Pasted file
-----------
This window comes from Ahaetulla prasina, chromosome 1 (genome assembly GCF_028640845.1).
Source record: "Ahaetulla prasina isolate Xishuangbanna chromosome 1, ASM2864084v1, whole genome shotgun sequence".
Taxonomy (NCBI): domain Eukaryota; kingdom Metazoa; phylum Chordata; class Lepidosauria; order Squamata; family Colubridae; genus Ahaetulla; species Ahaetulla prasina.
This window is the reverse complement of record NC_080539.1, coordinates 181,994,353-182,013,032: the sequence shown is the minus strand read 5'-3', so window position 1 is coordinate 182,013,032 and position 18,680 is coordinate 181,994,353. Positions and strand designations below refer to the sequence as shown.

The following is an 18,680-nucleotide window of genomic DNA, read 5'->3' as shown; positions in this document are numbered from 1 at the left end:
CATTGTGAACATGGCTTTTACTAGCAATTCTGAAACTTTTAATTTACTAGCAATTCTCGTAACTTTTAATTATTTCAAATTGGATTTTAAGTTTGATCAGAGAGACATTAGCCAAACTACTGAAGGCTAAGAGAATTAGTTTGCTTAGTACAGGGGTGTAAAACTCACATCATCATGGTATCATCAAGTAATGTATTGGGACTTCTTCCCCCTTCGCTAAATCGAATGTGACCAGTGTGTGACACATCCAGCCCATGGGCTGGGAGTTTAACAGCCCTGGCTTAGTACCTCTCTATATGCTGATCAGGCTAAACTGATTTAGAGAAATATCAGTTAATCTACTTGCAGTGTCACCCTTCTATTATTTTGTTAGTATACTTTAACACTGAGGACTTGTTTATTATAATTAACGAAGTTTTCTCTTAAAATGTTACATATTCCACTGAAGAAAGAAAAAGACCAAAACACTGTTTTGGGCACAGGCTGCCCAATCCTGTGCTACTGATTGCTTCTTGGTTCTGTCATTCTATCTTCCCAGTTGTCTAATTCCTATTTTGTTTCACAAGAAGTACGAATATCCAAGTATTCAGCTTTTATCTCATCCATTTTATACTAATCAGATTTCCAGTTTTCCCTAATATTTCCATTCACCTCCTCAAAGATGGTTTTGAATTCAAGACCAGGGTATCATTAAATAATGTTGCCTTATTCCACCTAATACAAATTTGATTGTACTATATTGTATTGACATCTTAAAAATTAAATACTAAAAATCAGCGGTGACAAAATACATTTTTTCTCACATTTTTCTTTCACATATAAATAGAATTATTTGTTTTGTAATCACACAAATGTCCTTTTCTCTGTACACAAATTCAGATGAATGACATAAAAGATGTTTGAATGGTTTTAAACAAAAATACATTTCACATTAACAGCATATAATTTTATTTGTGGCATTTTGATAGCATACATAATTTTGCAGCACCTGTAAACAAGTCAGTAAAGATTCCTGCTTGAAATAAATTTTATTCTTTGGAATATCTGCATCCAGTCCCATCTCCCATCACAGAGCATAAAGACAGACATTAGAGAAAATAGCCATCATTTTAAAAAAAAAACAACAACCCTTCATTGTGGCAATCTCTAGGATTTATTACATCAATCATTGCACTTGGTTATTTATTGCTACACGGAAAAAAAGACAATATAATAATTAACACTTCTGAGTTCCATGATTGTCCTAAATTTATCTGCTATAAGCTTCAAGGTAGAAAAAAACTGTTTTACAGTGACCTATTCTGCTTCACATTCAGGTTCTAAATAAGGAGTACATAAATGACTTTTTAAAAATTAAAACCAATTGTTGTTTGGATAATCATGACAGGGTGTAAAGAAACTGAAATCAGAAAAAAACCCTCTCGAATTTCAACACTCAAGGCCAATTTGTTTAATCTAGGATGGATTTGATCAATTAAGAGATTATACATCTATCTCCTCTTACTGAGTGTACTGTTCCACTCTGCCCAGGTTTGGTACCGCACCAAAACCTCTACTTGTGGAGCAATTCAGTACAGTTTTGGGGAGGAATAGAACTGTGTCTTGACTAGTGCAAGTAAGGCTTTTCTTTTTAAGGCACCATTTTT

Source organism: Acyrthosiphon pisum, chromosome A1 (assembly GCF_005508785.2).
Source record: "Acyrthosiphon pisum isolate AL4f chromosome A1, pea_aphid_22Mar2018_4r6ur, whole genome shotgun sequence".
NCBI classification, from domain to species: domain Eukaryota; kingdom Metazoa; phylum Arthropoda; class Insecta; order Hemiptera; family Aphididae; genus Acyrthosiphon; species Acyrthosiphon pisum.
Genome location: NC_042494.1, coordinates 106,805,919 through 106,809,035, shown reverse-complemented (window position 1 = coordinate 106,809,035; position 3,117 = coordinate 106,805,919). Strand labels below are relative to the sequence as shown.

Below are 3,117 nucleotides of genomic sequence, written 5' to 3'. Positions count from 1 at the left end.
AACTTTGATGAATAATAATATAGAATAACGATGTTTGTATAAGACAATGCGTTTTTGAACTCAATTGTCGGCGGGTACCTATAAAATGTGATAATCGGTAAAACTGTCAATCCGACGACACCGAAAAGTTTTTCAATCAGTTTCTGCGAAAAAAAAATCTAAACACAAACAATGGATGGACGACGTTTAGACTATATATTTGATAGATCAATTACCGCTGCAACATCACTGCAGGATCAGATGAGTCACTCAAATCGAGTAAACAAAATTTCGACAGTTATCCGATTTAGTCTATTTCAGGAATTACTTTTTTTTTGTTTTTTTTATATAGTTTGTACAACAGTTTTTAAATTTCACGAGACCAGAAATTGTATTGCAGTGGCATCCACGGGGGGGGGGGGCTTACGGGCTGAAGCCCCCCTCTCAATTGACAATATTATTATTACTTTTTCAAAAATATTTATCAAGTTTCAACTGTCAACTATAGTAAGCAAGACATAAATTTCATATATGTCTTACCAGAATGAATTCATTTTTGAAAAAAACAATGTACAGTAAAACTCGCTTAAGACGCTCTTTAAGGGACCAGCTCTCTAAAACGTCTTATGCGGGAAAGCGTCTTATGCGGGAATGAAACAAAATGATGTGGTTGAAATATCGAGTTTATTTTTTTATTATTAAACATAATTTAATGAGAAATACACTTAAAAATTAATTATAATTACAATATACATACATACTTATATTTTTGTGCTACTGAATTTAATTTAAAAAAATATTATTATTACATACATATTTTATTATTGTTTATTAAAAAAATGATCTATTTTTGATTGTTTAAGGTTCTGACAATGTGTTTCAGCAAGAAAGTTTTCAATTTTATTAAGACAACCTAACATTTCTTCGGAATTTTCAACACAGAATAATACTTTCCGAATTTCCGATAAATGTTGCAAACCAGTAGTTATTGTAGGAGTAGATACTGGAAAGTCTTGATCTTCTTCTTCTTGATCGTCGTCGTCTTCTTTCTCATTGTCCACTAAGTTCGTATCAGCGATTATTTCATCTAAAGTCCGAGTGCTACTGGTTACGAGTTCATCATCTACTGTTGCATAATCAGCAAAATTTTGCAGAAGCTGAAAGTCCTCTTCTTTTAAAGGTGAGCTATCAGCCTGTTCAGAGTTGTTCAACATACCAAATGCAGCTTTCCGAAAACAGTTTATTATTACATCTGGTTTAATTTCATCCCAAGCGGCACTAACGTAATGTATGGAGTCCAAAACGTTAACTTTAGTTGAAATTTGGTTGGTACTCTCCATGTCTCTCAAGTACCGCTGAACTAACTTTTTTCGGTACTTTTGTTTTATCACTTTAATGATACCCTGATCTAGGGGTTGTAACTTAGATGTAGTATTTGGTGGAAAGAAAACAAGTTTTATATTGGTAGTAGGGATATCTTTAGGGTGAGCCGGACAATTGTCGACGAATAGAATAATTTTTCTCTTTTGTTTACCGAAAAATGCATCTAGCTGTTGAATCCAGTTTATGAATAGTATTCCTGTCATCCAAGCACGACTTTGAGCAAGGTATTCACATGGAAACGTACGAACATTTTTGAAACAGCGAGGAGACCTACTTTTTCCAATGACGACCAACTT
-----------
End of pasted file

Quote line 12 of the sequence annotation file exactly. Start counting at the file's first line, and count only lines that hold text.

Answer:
AACTTTGATGAATAATAATATAGAATAACGATGTTTGTATAAGACAATGCGTTTTTGAACTCAATTGTCGGCGGGTACCTATAAAATGTGATAATCGGTAAAACTGTCAATCCGACGACACCGAAAAGTTTTTCAATCAGTTTCTGCGAAAAAAAAATCTAAACACAAACAATGGATGGACGACGTTTAGACTATATATTTGATAGATCAATTACCGCTGCAACATCACTGCAGGATCAGATGAGTCACTCAAATCGAGTAAACAAAATTTCGACAGTTATCCGATTTAGTCTATTTCAGGAATTACTTTTTTTTTGTTTTTTTTATATAGTTTGTACAACAGTTTTTAAATTTCACGAGACCAGAAATTGTATTGCAGTGGCATCCACGGGGGGGGGGGGCTTACGGGCTGAAGCCCCCCTCTCAATTGACAATATTATTATTACTTTTTCAAAAATATTTATCAAGTTTCAACTGTCAACTATAGTAAGCAAGACATAAATTTCATATATGTCTTACCAGAATGAATTCATTTTTGAAAAAAACAATGTACAGTAAAACTCGCTTAAGACGCTCTTTAAGGGACCAGCTCTCTAAAACGTCTTATGCGGGAAAGCGTCTTATGCGGGAATGAAACAAAATGATGTGGTTGAAATATCGAGTTTATTTTTTTATTATTAAACATAATTTAATGAGAAATACACTTAAAAATTAATTATAATTACAATATACATACATACTTATATTTTTGTGCTACTGAATTTAATTTAAAAAAATATTATTATTACATACATATTTTATTATTGTTTATTAAAAAAATGATCTATTTTTGATTGTTTAAGGTTCTGACAATGTGTTTCAGCAAGAAAGTTTTCAATTTTATTAAGACAACCTAACATTTCTTCGGAATTTTCAACACAGAATAATACTTTCCGAATTTCCGATAAATGTTGCAAACCAGTAGTTATTGTAGGAGTAGATACTGGAAAGTCTTGATCTTCTTCTTCTTGATCGTCGTCGTCTTCTTTCTCATTGTCCACTAAGTTCGTATCAGCGATTATTTCATCTAAAGTCCGAGTGCTACTGGTTACGAGTTCATCATCTACTGTTGCATAATCAGCAAAATTTTGCAGAAGCTGAAAGTCCTCTTCTTTTAAAGGTGAGCTATCAGCCTGTTCAGAGTTGTTCAACATACCAAATGCAGCTTTCCGAAAACAGTTTATTATTACATCTGGTTTAATTTCATCCCAAGCGGCACTAACGTAATGTATGGAGTCCAAAACGTTAACTTTAGTTGAAATTTGGTTGGTACTCTCCATGTCTCTCAAGTACCGCTGAACTAACTTTTTTCGGTACTTTTGTTTTATCACTTTAATGATACCCTGATCTAGGGGTTGTAACTTAGATGTAGTATTTGGTGGAAAGAAAACAAGTTTTATATTGGTAGTAGGGATATCTTTAGGGTGAGCCGGACAATTGTCGACGAATAGAATAATTTTTCTCTTTTGTTTACCGAAAAATGCATCTAGCTGTTGAATCCAGTTTATGAATAGTATTCCTGTCATCCAAGCACGACTTTGAGCAAGGTATTCACATGGAAACGTACGAACATTTTTGAAACAGCGAGGAGACCTACTTTTTCCAATGACGACCAACTT